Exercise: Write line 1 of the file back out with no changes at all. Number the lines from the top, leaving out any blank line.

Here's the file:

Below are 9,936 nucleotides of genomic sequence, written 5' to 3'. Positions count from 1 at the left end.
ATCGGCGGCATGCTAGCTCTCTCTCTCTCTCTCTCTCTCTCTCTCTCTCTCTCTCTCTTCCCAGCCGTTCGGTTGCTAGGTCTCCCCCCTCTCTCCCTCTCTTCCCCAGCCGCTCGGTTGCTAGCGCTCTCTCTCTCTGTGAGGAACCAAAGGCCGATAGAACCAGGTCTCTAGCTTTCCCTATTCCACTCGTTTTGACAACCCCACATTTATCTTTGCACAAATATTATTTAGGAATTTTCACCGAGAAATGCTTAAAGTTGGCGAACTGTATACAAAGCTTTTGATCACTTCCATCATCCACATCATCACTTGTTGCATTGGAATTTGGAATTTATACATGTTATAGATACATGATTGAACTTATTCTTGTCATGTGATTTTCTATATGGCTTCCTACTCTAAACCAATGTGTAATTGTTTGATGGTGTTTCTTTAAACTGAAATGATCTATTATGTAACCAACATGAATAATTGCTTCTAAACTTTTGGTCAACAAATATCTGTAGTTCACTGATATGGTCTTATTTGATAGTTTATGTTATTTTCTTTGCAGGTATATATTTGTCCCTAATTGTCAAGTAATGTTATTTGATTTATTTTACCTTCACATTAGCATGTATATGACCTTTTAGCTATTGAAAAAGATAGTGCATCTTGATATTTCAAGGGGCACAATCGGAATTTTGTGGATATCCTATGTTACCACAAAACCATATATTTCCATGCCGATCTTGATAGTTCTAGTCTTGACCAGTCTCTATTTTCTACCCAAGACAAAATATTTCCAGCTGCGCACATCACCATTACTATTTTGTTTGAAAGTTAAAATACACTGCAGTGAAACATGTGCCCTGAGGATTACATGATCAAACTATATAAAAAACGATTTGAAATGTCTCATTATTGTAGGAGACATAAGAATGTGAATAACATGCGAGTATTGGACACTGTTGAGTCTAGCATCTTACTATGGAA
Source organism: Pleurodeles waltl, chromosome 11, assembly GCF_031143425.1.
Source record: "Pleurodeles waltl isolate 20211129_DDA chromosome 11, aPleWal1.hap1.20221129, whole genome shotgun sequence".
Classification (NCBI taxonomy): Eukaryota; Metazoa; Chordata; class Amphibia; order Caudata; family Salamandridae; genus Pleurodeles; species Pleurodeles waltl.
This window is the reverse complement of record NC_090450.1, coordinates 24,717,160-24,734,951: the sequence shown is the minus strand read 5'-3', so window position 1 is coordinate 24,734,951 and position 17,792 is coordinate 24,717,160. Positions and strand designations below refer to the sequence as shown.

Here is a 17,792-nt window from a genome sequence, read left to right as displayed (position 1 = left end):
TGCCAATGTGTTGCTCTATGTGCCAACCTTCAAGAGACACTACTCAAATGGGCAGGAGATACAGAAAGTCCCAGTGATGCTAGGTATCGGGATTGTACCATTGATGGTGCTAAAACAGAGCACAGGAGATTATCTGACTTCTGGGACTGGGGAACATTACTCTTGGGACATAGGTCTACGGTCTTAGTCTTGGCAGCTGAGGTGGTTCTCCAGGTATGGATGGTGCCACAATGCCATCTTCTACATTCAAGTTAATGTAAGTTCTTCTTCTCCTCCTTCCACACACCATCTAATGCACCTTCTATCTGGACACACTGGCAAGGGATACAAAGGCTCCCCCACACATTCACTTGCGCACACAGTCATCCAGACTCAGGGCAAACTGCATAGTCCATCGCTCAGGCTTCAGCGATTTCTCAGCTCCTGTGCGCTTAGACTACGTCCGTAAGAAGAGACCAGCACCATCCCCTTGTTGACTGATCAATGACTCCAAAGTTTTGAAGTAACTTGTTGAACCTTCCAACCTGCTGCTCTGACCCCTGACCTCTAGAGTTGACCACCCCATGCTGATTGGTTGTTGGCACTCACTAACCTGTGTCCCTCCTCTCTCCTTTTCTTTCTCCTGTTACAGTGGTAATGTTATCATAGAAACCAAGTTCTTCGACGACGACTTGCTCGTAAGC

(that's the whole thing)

Below are 9,936 nucleotides of genomic sequence, written 5' to 3'. Positions count from 1 at the left end.